Kickstarter bears strange fruits sometimes with crazy ideas being realized on the small and big screen, but is Osombie only propagandistic nonsense for controversial patriotism’s sake, or is it simply a fun splatter movie?
(USA 2012, director: John Lyde)
Osama Bin Laden has been captured and killed, it seems, but by injecting himself with a serum, he joins his zombie forces and can only be stopped by a group of US soldiers.
There has been quite a lot of criticism levelled at the movie just because of the main idea, as is to be expected. Of course the whole concept is quite hard to swallow if you don’t have much sympathy for the US government and want everything PC. But then again, this is just a movie, and to its merit, it’s quite a lot of fun.
Starting with the zombies which show convincing make-up, lots of shooting and even swordfighting, it has everything so many low budget movies lack, i.e. well-executed gory action. Sure, if you’re more into the slow-walking zombies of Romero and atmospheric horror, then this is probably not for you. But for sheer entertainment value, this hits the jackpot. The only problem with the over-the-top bloodshed is that lots of it is CGI, as are the gunshots. Sometimes it works when one can clearly see that additional gore effects like exploding heads are used, at other times it just looks bad, as do a few special effects with explosions, airplanes and helicopters. With the red liquid being spilled in large quantities, even the camera is often splattered with it, looking even more like an FPS game.
Another problem the movie has, and this is where it gets disappointing, is that there’s simply a lack of suspense and character development. Sure, there are many scenes in which people speak, and one gets a feel of how each one behaves and what they’re like. But there’s way too much talk, only broken up by longer sequences of shooting and slashing things. This is certainly no bad thing for a short movie, but with a runtime of 90 minutes, one at least expects a bit of drama and tension.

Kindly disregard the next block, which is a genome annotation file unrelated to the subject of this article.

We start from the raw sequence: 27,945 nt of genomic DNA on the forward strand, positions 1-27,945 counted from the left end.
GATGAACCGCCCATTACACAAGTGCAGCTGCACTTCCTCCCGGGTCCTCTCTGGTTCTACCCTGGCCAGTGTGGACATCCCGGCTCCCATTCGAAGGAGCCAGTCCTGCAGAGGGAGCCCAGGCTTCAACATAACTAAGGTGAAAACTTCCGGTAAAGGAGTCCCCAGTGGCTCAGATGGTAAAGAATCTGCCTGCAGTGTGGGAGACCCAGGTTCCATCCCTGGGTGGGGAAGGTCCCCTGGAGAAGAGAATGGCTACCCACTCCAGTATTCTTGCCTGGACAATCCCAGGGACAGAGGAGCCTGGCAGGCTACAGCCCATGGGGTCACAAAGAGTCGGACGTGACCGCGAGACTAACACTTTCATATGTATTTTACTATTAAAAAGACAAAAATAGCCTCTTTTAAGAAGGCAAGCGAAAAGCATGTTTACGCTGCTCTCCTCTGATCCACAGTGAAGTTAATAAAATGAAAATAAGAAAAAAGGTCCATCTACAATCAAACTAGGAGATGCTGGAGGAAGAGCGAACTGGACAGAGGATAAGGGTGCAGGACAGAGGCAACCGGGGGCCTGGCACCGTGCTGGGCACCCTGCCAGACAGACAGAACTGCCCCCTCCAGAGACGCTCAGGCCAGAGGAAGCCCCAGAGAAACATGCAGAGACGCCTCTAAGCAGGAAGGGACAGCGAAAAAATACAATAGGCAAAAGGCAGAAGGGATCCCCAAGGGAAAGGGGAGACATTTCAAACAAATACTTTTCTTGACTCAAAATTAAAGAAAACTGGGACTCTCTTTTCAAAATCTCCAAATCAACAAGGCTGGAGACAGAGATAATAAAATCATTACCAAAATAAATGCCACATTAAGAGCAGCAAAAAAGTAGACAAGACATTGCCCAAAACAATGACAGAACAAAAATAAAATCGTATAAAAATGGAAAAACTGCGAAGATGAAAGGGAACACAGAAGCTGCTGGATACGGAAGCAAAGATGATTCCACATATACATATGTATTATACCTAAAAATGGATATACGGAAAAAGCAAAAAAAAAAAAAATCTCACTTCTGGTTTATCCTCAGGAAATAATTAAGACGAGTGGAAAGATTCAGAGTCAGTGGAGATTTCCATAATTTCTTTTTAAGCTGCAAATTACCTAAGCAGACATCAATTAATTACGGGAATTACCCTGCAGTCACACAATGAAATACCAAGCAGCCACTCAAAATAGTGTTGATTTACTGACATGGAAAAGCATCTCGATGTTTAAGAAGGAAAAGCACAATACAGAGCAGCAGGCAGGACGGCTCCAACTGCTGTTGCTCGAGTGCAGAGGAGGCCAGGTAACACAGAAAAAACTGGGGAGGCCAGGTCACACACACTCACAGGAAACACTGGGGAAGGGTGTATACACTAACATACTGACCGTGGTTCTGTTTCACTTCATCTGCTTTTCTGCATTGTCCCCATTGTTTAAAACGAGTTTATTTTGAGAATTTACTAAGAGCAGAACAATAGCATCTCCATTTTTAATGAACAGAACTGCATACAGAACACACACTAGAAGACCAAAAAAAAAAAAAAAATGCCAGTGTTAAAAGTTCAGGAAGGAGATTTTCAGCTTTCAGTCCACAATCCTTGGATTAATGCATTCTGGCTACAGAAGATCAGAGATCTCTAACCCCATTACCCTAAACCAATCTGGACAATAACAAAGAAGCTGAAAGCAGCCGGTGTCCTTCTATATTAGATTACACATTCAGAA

Actually, there is a fair bit of dramatic death scenes and quieter moments. But these rarely work, and it’s here that the movie falls down, because as much as it shows violent videogame-like shootouts, it often comes across too serious. The campiness is only felt in some wisecracking, bad jokes and in very few scenes, which is a shame, as this could have been quite a fun ride, like the Resident Evil series. At least the music is rocking, and the cinematography is also quite good.
As ludicrous as it sounds, if you grew up in videogaming culture, having a controversial theme turned into mindless fun, like the Wolfenstein series, Osombie is actually everything you could want in a zombie flick with shooter elements. There’s even a girl kicking ass with her sword, so what’s not to like? If only there was more screen time with the titular zombie and there were more satirical elements instead of out-of-place drama, this could have been a sleeper hit. As it is, Osombie is an interesting outcome from a Kickstarter project which is mindless fun in its action scenes, but tedious to watch for its story progression of which there isn’t much.
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